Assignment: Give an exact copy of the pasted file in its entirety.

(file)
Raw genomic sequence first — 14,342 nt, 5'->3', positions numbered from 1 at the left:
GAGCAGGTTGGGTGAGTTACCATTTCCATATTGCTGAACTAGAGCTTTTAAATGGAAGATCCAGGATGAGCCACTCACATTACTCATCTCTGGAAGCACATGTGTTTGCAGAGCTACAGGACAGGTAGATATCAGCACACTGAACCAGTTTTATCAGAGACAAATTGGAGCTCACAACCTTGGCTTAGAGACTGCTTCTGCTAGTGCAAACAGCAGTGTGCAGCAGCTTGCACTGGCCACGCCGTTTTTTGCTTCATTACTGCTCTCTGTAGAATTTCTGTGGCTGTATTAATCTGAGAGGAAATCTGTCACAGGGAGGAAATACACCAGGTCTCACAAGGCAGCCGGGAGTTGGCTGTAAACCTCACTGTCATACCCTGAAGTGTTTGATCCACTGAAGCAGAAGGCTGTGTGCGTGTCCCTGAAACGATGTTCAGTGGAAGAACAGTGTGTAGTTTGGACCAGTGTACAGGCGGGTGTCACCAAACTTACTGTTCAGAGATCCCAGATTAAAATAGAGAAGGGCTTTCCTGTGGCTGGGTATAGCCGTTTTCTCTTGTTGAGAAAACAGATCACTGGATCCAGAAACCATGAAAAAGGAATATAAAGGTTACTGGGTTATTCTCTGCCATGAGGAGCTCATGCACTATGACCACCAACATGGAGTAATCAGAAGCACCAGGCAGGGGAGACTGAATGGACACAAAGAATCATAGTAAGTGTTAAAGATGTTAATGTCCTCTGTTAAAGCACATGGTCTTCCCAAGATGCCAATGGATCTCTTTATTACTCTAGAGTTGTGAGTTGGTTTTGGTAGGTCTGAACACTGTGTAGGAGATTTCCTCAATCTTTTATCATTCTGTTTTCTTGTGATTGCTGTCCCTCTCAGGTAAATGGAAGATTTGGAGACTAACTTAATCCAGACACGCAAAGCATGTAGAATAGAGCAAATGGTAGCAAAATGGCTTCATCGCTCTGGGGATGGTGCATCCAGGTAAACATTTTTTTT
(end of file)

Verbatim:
Raw genomic sequence first — 14,342 nt, 5'->3', positions numbered from 1 at the left:
GAGCAGGTTGGGTGAGTTACCATTTCCATATTGCTGAACTAGAGCTTTTAAATGGAAGATCCAGGATGAGCCACTCACATTACTCATCTCTGGAAGCACATGTGTTTGCAGAGCTACAGGACAGGTAGATATCAGCACACTGAACCAGTTTTATCAGAGACAAATTGGAGCTCACAACCTTGGCTTAGAGACTGCTTCTGCTAGTGCAAACAGCAGTGTGCAGCAGCTTGCACTGGCCACGCCGTTTTTTGCTTCATTACTGCTCTCTGTAGAATTTCTGTGGCTGTATTAATCTGAGAGGAAATCTGTCACAGGGAGGAAATACACCAGGTCTCACAAGGCAGCCGGGAGTTGGCTGTAAACCTCACTGTCATACCCTGAAGTGTTTGATCCACTGAAGCAGAAGGCTGTGTGCGTGTCCCTGAAACGATGTTCAGTGGAAGAACAGTGTGTAGTTTGGACCAGTGTACAGGCGGGTGTCACCAAACTTACTGTTCAGAGATCCCAGATTAAAATAGAGAAGGGCTTTCCTGTGGCTGGGTATAGCCGTTTTCTCTTGTTGAGAAAACAGATCACTGGATCCAGAAACCATGAAAAAGGAATATAAAGGTTACTGGGTTATTCTCTGCCATGAGGAGCTCATGCACTATGACCACCAACATGGAGTAATCAGAAGCACCAGGCAGGGGAGACTGAATGGACACAAAGAATCATAGTAAGTGTTAAAGATGTTAATGTCCTCTGTTAAAGCACATGGTCTTCCCAAGATGCCAATGGATCTCTTTATTACTCTAGAGTTGTGAGTTGGTTTTGGTAGGTCTGAACACTGTGTAGGAGATTTCCTCAATCTTTTATCATTCTGTTTTCTTGTGATTGCTGTCCCTCTCAGGTAAATGGAAGATTTGGAGACTAACTTAATCCAGACACGCAAAGCATGTAGAATAGAGCAAATGGTAGCAAAATGGCTTCATCGCTCTGGGGATGGTGCATCCAGGTAAACATTTTTTTT